Praying Naked
by The Reverend John Beddingfield

A sermon preached, July 15 & 16, 2006 at the Church of Saint Mary the Virgin, Times Square, New York City. The lectionary readings for Year B, Proper 10 are Amos 7:7-15, Psalm 85, Ephesians 1:1-14, and Mark 6:7-13.

Look better naked,” is the slogan for the David Barton gym here in NY. The slogan plays on what is for most of us, an area of tremendous insecurity. Whether our discomfort with nakedness (especially our own) comes down to us from Adam and Eve in the Garden, or whether it comes as a result of contemporary cultural ideals and pressures—Mr. Barton’s slogan is effective. “Look better naked,” gets our attention.

That phrase catches us because it’s difficult to be naked. It’s difficult to be uncovered, to be exposed, and to have protective layers taken away.

In the first lesson from the Book of Amos, the people of Israel have forgotten what it is to be naked before God. They’ve even forgotten what it is to belong to God. They have built up too much around them and it has created distance between each other, between themselves and the poor, between themselves and God. Because of this, Amos says, the Lord will take off their fine clothing and they will be wearing sackcloth. Their feasts will be turned into mourning, their songs into lamentations.

It’s not just the people in Amos’s time who put a lot of energy into covering themselves up. We do our own covering up, building up layer over layer over layer. We accumulate, we pile things up high and we find cover underneath. Our stories cover us up: the narrative of who we are or where we come from can add a few additional layers. The clothes we wear, the manners we affect, the way we speak, the way we act—all of these things can sometimes build up a thick residue in our life. That residue makes it hard for other people to get in. It makes it hard for God to get in.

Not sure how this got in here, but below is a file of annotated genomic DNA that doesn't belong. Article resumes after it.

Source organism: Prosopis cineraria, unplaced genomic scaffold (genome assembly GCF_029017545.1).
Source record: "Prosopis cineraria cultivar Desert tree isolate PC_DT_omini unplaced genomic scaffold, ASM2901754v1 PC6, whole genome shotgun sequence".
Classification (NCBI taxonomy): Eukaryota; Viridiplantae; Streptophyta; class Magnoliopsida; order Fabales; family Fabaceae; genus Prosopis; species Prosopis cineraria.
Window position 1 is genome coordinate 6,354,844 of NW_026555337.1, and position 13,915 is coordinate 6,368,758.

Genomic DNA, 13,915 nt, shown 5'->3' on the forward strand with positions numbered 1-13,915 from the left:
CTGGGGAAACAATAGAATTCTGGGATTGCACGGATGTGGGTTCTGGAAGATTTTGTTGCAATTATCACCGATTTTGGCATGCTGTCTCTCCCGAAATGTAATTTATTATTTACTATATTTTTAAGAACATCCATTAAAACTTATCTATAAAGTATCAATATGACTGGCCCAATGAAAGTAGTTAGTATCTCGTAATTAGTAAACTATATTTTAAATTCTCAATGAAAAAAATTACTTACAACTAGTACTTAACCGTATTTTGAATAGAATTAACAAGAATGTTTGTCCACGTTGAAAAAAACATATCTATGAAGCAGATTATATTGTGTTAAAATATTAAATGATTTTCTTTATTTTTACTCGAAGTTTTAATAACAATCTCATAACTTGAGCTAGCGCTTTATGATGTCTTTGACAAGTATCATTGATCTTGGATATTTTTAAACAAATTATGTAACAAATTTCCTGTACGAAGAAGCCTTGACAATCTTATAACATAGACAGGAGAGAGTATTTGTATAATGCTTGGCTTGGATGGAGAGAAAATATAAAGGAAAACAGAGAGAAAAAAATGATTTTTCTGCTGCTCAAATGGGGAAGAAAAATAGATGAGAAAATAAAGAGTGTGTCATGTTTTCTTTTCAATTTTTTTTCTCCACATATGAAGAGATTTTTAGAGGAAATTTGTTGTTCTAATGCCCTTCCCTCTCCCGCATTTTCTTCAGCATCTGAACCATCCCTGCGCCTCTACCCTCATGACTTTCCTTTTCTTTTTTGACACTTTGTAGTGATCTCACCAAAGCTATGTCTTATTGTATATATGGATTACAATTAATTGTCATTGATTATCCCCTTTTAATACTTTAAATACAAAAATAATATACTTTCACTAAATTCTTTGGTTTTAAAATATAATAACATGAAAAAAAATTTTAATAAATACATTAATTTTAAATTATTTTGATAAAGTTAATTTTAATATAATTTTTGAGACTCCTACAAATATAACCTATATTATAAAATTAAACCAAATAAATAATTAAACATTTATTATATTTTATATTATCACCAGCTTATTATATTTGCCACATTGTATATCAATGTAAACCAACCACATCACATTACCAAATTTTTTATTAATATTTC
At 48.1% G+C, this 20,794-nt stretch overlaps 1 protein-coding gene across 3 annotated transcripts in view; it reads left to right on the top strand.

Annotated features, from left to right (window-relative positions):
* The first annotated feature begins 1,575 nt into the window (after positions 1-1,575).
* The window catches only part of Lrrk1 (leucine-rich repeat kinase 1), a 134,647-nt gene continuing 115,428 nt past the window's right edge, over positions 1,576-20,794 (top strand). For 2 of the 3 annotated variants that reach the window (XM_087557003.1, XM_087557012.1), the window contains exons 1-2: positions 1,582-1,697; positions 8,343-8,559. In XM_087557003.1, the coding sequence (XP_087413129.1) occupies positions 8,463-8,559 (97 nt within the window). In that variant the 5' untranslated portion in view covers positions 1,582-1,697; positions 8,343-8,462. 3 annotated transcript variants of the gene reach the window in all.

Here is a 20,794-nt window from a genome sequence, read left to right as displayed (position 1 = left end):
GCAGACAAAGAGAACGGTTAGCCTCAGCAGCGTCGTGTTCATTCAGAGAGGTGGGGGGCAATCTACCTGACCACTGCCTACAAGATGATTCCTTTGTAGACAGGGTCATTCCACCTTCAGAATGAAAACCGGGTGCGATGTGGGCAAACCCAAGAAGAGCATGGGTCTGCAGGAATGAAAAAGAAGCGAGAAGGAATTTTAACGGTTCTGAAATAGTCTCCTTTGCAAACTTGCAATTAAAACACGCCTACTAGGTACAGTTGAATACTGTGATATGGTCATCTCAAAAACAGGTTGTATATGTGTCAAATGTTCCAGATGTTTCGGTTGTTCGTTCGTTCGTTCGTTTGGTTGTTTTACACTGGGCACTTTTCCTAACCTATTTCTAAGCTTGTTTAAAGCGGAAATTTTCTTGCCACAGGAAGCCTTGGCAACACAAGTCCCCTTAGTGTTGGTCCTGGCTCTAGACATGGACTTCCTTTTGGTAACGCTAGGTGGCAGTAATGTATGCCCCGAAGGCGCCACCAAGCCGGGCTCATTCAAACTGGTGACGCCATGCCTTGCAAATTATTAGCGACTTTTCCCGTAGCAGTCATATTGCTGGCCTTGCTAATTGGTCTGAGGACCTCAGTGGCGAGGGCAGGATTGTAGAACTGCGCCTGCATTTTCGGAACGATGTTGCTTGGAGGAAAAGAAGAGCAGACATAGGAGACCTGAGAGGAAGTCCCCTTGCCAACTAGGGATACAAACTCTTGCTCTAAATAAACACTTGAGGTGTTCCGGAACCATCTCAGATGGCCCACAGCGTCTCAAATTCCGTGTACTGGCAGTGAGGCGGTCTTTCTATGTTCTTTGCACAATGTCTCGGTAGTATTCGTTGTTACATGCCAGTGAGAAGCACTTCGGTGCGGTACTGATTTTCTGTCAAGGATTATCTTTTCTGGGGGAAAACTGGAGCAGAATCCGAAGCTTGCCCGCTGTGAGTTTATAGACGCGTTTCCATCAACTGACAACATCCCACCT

In today’s Gospel Jesus calls the twelve disciples. He gives them specific instructions to travel lightly, not to bring too much, not to be weighed down too much, not to be overly attached to things. “Take nothing for the journey except a staff; no bread, no bag, no money in the belt; only wear sandals and not even two tunics.” He cautions them about being too attached to people, even to family. Jesus even cautions them not to take themselves or their message too seriously. Some will listen, some will not. Go lightly, he says, go with a heart first of all set on God.

When God calls, often he peels away the layers that weigh us down. In the calling of the prophets, in the calling of the disciples, in the calling of the faithful in every age, it often seems like God strips away in order to make us free. I wonder if God may be at work in that way in our lives. In other words, I wonder if some of our feelings of vulnerability, exposure and nakedness, might perhaps be an invitation to a new kind of faith?

As a nation, we are vulnerable in new ways. Though our country has the most powerful military in the world, we seem unsure of ourselves. We still have more guns, but what people think of us around the world has changed radically over the last few years. Teddy Roosevelt suggested that his foreign policy might be summarized as “speaking softly and carrying a big stick,” but that doesn’t seem to be working quite so well anymore. It’s a more complicated world. Whether we’re talking about a military operation, a business venture, or a mission opportunity, we find that as Americans, success comes by working with, by working along side of, by stripping away some of the layers of protection and privilege.